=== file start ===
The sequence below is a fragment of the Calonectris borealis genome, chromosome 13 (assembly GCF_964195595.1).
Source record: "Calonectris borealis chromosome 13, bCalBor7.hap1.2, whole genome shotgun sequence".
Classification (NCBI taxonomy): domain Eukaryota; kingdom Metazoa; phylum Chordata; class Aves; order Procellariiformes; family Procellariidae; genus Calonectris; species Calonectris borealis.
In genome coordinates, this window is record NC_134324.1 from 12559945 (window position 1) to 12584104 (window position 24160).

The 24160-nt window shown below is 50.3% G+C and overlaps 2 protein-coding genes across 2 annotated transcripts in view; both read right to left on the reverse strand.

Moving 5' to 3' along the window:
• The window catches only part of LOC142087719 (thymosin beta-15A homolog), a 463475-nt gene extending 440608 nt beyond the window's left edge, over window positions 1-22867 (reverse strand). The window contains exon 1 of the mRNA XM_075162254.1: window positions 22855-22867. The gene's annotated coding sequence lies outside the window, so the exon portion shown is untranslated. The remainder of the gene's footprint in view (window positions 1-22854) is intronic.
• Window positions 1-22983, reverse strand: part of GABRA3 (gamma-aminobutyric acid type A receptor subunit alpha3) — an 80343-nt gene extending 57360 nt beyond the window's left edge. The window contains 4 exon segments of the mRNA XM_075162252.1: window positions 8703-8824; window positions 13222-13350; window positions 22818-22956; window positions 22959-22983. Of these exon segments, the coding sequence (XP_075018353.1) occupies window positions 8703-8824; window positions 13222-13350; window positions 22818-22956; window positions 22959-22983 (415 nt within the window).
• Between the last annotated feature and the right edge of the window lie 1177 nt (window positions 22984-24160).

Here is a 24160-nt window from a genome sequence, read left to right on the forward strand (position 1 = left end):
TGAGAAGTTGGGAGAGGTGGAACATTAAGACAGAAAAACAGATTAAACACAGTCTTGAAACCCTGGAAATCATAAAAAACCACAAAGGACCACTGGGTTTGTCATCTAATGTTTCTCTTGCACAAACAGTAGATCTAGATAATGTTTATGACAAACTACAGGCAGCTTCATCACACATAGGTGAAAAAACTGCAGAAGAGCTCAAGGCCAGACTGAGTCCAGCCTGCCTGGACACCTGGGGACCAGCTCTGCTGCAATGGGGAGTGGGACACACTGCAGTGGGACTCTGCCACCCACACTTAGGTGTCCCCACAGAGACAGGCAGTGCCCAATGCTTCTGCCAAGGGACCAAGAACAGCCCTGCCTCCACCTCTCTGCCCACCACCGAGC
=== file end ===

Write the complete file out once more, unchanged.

The sequence below is a fragment of the Calonectris borealis genome, chromosome 13 (assembly GCF_964195595.1).
Source record: "Calonectris borealis chromosome 13, bCalBor7.hap1.2, whole genome shotgun sequence".
Classification (NCBI taxonomy): domain Eukaryota; kingdom Metazoa; phylum Chordata; class Aves; order Procellariiformes; family Procellariidae; genus Calonectris; species Calonectris borealis.
In genome coordinates, this window is record NC_134324.1 from 12559945 (window position 1) to 12584104 (window position 24160).

The 24160-nt window shown below is 50.3% G+C and overlaps 2 protein-coding genes across 2 annotated transcripts in view; both read right to left on the reverse strand.

Moving 5' to 3' along the window:
• The window catches only part of LOC142087719 (thymosin beta-15A homolog), a 463475-nt gene extending 440608 nt beyond the window's left edge, over window positions 1-22867 (reverse strand). The window contains exon 1 of the mRNA XM_075162254.1: window positions 22855-22867. The gene's annotated coding sequence lies outside the window, so the exon portion shown is untranslated. The remainder of the gene's footprint in view (window positions 1-22854) is intronic.
• Window positions 1-22983, reverse strand: part of GABRA3 (gamma-aminobutyric acid type A receptor subunit alpha3) — an 80343-nt gene extending 57360 nt beyond the window's left edge. The window contains 4 exon segments of the mRNA XM_075162252.1: window positions 8703-8824; window positions 13222-13350; window positions 22818-22956; window positions 22959-22983. Of these exon segments, the coding sequence (XP_075018353.1) occupies window positions 8703-8824; window positions 13222-13350; window positions 22818-22956; window positions 22959-22983 (415 nt within the window).
• Between the last annotated feature and the right edge of the window lie 1177 nt (window positions 22984-24160).

Here is a 24160-nt window from a genome sequence, read left to right on the forward strand (position 1 = left end):
TGAGAAGTTGGGAGAGGTGGAACATTAAGACAGAAAAACAGATTAAACACAGTCTTGAAACCCTGGAAATCATAAAAAACCACAAAGGACCACTGGGTTTGTCATCTAATGTTTCTCTTGCACAAACAGTAGATCTAGATAATGTTTATGACAAACTACAGGCAGCTTCATCACACATAGGTGAAAAAACTGCAGAAGAGCTCAAGGCCAGACTGAGTCCAGCCTGCCTGGACACCTGGGGACCAGCTCTGCTGCAATGGGGAGTGGGACACACTGCAGTGGGACTCTGCCACCCACACTTAGGTGTCCCCACAGAGACAGGCAGTGCCCAATGCTTCTGCCAAGGGACCAAGAACAGCCCTGCCTCCACCTCTCTGCCCACCACCGAGC